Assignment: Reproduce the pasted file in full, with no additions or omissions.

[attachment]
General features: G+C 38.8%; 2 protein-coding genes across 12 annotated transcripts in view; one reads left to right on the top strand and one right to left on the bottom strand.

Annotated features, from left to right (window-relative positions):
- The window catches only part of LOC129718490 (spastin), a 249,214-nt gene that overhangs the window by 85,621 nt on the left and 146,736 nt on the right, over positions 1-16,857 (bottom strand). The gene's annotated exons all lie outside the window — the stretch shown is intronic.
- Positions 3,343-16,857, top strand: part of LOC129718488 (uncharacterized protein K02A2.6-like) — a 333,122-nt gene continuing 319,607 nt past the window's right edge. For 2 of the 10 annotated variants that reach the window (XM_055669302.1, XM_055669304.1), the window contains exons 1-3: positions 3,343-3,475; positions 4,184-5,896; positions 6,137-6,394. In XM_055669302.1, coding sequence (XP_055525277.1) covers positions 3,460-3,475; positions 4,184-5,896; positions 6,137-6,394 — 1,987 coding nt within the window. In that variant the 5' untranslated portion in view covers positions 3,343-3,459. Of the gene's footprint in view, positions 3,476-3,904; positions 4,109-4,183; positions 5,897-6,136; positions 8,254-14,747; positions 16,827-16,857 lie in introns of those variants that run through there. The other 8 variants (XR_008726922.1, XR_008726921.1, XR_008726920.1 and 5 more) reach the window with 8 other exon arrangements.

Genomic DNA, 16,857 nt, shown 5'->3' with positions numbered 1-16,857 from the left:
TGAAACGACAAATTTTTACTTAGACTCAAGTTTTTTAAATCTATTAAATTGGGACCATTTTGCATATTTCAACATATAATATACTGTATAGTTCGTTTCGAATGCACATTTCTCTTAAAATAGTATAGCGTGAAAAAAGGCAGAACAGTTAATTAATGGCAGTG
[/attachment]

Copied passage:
General features: G+C 38.8%; 2 protein-coding genes across 12 annotated transcripts in view; one reads left to right on the top strand and one right to left on the bottom strand.

Annotated features, from left to right (window-relative positions):
- The window catches only part of LOC129718490 (spastin), a 249,214-nt gene that overhangs the window by 85,621 nt on the left and 146,736 nt on the right, over positions 1-16,857 (bottom strand). The gene's annotated exons all lie outside the window — the stretch shown is intronic.
- Positions 3,343-16,857, top strand: part of LOC129718488 (uncharacterized protein K02A2.6-like) — a 333,122-nt gene continuing 319,607 nt past the window's right edge. For 2 of the 10 annotated variants that reach the window (XM_055669302.1, XM_055669304.1), the window contains exons 1-3: positions 3,343-3,475; positions 4,184-5,896; positions 6,137-6,394. In XM_055669302.1, coding sequence (XP_055525277.1) covers positions 3,460-3,475; positions 4,184-5,896; positions 6,137-6,394 — 1,987 coding nt within the window. In that variant the 5' untranslated portion in view covers positions 3,343-3,459. Of the gene's footprint in view, positions 3,476-3,904; positions 4,109-4,183; positions 5,897-6,136; positions 8,254-14,747; positions 16,827-16,857 lie in introns of those variants that run through there. The other 8 variants (XR_008726922.1, XR_008726921.1, XR_008726920.1 and 5 more) reach the window with 8 other exon arrangements.

Genomic DNA, 16,857 nt, shown 5'->3' with positions numbered 1-16,857 from the left:
TGAAACGACAAATTTTTACTTAGACTCAAGTTTTTTAAATCTATTAAATTGGGACCATTTTGCATATTTCAACATATAATATACTGTATAGTTCGTTTCGAATGCACATTTCTCTTAAAATAGTATAGCGTGAAAAAAGGCAGAACAGTTAATTAATGGCAGTG